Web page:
In his regular weekly column, Hungary's Minister of Economics Gyorgy Matolcsy has put the spotlight on one of the annual questions posed to the best minds of the planet by literary uber-agent and big idea wrangler John Brockman of Edge.org. "What Scientific Concept Would Improve Everybody's Cognitive Toolkit?" was the original question. Matolcsy has made a list of measures by which Hungary could win, including the co-operation between the government and the central bank's foreign currency debtors and rescuing all from their trap. Also He said, "nobody would lose if the state re-gains the domestic monopolies whose privatisation was a mistake."
A spat has broken out between Hungary's Economy Ministry and Roubini Global Economics about who is to blame for the downward spiral of the national currency, the forint, after Roubini's firm Roubini Global Economics (RGE) recommended shorting the currency. ... Hungary's Ministry for National Economy said in a statement that the forint began to depreciate after economist Nouriel Roubini - dubbed Dr Doom for his pessimistic forecasts - said in a newsletter that failure to secure a deal with the International Monetary Fund was bad news for the currency. ... But Roubini economists cited comments made by Economy Minister Gyorgy Matolcsy in a newspaper column [ED. NOTE: A review of This Will Make You Smarter, the 2011 Edge Question book], in which he seemed to favor the country adopting more unorthodox economic policies as the reason for the currency's weakness.
... This year, that query was "What Should We Be Worried About?", and the idea was to identify new problems arising in science, tech, and culture that haven't yet been widely recognized.
This year's respondents include former presidents of the Royal Society, Nobel prize-winners, famous sci-fi authors, Nassem Nicholas Taleb, Brian Eno, and a bunch of top theoretical physicists, psychologists, and biologists. And the list is long. Like, book-length long. There are some 150 different things that worry 151 of the planet's biggest brains. And I read about them all, so you don't have to: here's the Buzzfeedized version, with the money quote, title, or summary of the fear pulled out of each essay. Obviously, go read the rest if any of the below get you fretting too.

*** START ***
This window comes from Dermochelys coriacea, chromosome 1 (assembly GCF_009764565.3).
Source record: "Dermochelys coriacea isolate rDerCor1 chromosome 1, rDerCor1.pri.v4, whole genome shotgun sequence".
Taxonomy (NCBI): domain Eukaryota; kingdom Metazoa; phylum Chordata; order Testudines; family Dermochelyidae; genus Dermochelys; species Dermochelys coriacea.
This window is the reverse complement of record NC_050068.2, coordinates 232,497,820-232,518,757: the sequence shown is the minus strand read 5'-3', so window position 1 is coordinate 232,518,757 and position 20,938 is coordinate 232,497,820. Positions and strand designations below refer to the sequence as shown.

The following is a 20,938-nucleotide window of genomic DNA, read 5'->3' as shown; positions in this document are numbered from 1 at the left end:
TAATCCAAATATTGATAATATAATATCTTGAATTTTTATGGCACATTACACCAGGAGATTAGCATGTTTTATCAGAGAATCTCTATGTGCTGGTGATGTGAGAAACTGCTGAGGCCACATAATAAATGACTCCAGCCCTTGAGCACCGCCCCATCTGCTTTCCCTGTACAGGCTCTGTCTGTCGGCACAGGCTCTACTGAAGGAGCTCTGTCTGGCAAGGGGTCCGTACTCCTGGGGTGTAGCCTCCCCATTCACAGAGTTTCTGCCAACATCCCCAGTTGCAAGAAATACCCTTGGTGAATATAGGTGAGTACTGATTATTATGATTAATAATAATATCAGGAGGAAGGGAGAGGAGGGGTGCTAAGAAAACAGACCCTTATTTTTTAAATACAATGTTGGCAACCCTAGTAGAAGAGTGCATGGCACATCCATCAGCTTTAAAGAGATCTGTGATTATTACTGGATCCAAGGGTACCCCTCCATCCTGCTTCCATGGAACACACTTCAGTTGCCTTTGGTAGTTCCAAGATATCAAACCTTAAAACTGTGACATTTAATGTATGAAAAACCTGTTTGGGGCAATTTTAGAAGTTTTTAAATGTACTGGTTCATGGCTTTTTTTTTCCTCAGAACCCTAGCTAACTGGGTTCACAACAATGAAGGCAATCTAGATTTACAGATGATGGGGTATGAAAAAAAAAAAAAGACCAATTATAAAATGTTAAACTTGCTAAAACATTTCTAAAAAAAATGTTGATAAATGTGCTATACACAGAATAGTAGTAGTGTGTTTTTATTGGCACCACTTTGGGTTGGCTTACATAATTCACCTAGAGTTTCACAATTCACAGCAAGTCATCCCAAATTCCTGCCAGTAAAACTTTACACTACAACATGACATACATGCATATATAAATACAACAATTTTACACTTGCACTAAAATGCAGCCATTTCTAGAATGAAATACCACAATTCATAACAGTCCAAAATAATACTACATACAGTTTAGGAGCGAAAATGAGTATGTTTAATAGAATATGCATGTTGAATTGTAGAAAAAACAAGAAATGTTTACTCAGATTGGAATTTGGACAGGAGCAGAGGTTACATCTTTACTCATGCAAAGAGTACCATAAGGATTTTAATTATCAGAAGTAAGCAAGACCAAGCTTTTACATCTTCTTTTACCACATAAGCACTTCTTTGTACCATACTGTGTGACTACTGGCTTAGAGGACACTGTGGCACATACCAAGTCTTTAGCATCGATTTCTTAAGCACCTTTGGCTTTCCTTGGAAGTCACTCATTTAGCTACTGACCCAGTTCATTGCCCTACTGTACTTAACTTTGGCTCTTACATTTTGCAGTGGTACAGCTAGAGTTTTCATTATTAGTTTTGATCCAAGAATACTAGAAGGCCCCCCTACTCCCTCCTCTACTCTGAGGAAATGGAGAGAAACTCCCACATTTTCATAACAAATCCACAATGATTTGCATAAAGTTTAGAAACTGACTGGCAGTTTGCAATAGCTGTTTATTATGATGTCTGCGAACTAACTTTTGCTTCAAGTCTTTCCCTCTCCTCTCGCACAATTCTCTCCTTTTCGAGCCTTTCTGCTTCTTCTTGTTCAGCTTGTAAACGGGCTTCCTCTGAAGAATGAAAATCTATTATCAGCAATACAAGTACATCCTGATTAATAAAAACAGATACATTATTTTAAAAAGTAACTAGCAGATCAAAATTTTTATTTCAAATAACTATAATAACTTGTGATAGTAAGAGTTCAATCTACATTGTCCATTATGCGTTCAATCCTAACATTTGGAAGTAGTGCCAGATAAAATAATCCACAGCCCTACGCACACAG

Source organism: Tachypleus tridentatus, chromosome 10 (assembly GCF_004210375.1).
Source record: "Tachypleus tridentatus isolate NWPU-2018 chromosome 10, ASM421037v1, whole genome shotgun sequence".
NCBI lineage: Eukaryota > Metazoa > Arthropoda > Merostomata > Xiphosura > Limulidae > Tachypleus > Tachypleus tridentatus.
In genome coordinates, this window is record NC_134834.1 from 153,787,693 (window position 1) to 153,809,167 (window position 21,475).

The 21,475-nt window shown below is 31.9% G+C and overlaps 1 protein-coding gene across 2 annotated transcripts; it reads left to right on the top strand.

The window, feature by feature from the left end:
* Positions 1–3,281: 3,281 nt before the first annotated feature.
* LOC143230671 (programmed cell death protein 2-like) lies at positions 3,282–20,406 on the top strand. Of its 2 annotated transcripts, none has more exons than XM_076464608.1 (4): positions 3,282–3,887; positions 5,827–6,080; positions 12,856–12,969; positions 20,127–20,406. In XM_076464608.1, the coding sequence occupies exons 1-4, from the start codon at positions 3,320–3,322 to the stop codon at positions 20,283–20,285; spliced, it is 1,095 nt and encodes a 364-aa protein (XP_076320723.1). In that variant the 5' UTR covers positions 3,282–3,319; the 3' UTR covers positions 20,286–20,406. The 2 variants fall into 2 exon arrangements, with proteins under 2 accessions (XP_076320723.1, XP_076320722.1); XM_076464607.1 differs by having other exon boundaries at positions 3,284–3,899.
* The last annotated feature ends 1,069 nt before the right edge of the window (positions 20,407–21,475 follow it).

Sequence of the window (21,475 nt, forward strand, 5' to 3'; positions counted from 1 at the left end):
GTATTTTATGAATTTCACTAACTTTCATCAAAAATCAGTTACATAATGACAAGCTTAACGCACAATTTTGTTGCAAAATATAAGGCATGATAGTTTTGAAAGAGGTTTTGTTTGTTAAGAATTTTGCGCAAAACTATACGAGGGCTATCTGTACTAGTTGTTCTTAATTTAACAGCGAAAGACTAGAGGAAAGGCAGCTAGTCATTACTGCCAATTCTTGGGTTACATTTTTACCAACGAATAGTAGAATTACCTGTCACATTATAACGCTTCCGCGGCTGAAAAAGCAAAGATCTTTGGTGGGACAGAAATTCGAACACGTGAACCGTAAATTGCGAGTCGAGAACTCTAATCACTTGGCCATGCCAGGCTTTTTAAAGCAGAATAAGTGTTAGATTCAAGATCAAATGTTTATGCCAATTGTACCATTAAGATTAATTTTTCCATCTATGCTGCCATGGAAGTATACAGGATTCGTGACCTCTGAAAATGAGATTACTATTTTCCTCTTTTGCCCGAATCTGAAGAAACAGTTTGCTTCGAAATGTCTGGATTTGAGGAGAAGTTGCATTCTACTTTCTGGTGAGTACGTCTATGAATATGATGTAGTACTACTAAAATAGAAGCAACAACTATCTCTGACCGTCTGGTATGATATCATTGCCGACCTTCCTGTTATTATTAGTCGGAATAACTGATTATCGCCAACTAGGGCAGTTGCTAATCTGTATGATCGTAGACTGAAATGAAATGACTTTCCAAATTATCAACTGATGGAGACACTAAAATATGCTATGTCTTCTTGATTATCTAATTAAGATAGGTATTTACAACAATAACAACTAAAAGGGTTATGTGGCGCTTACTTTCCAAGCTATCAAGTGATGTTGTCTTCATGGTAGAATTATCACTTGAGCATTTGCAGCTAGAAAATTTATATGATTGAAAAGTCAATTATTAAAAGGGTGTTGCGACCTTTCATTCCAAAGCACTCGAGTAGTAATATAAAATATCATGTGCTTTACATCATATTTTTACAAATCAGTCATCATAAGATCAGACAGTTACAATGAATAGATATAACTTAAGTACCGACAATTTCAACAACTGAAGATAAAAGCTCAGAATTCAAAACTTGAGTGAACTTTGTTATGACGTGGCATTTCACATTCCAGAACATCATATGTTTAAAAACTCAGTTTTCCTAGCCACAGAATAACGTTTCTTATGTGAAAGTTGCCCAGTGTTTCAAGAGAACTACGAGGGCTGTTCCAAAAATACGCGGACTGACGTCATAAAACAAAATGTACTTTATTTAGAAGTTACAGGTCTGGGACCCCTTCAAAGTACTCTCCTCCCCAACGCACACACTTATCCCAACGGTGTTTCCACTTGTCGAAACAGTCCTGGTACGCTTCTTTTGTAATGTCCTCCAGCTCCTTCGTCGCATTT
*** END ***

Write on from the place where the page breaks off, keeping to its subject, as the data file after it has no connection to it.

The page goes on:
What keeps the smartest folks in the world awake at night? Here goes:
1. The proliferation of Chinese eugenics. – Geoffrey Miller, evolutionary psychologist.
2. Black swan events, and the fact that we continue to rely on models that have been proven fraudulent. – Nassem Nicholas Taleb
3. That we will be unable to defeat viruses by learning to push them beyond the error catastrophe threshold. – William McEwan, molecular biology researcher
4. That pseudoscience will gain ground. – Helena Cronin, author, philospher
5. That the age of accelerating technology will overwhelm us with opportunities to be worried. – Dan Sperber, social and cognitive scientist ...
Each year, literary über-agent and big idea wrangler John Brockman of Edge.orgposes a new question to an assortment of scientists, writers, and creative minds, and publishes a selection of the responding essays. This year's question, which came fromGeorge Dyson, is "What *Should* We Be Worried About?"
We worry because we are built to anticipate the future. Nothing can stop us from worrying, but science can teach us how to worry better, and when to stop worrying.
Many people more interesting than me responded—here are the 2013 contributors, and the list includes some amazing minds: Brian Eno, Daniel Dennett, Esther Dyson, George Dyson, David Gelernter, Danny Hillis, Arianna Huffington, Kevin Kelly, Tim O'Reilly, Martin Rees, Bruce Schneier, Bruce Sterling, Sherry Turkle, and Craig Venter, to name just some. And here's an index of all the essays this year.
Following is the full text of my contribution, "Science Has Not Brought Us Closer To Understanding Cancer."